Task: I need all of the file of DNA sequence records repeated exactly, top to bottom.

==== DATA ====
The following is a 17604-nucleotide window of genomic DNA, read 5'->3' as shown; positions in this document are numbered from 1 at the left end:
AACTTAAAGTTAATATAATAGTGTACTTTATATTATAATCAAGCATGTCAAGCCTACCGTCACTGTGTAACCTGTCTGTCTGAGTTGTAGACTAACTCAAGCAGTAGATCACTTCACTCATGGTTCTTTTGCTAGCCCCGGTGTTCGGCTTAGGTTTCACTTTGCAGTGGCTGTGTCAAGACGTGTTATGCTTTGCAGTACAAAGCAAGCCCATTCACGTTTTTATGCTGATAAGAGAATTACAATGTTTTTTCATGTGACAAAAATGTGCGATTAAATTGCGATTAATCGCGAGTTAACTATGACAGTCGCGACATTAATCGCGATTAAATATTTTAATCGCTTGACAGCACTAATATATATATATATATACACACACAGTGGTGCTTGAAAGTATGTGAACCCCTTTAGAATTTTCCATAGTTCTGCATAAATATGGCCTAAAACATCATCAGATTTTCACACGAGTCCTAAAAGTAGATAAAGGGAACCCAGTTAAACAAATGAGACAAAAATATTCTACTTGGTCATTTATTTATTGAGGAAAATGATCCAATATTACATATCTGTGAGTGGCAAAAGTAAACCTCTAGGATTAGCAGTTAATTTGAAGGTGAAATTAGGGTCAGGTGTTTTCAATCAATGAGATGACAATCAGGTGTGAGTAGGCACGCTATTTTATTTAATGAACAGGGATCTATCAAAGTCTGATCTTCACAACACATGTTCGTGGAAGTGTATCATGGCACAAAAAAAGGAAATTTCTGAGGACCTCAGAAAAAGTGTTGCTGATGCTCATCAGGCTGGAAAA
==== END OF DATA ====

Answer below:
The following is a 17604-nucleotide window of genomic DNA, read 5'->3' as shown; positions in this document are numbered from 1 at the left end:
AACTTAAAGTTAATATAATAGTGTACTTTATATTATAATCAAGCATGTCAAGCCTACCGTCACTGTGTAACCTGTCTGTCTGAGTTGTAGACTAACTCAAGCAGTAGATCACTTCACTCATGGTTCTTTTGCTAGCCCCGGTGTTCGGCTTAGGTTTCACTTTGCAGTGGCTGTGTCAAGACGTGTTATGCTTTGCAGTACAAAGCAAGCCCATTCACGTTTTTATGCTGATAAGAGAATTACAATGTTTTTTCATGTGACAAAAATGTGCGATTAAATTGCGATTAATCGCGAGTTAACTATGACAGTCGCGACATTAATCGCGATTAAATATTTTAATCGCTTGACAGCACTAATATATATATATATATACACACACAGTGGTGCTTGAAAGTATGTGAACCCCTTTAGAATTTTCCATAGTTCTGCATAAATATGGCCTAAAACATCATCAGATTTTCACACGAGTCCTAAAAGTAGATAAAGGGAACCCAGTTAAACAAATGAGACAAAAATATTCTACTTGGTCATTTATTTATTGAGGAAAATGATCCAATATTACATATCTGTGAGTGGCAAAAGTAAACCTCTAGGATTAGCAGTTAATTTGAAGGTGAAATTAGGGTCAGGTGTTTTCAATCAATGAGATGACAATCAGGTGTGAGTAGGCACGCTATTTTATTTAATGAACAGGGATCTATCAAAGTCTGATCTTCACAACACATGTTCGTGGAAGTGTATCATGGCACAAAAAAAGGAAATTTCTGAGGACCTCAGAAAAAGTGTTGCTGATGCTCATCAGGCTGGAAAA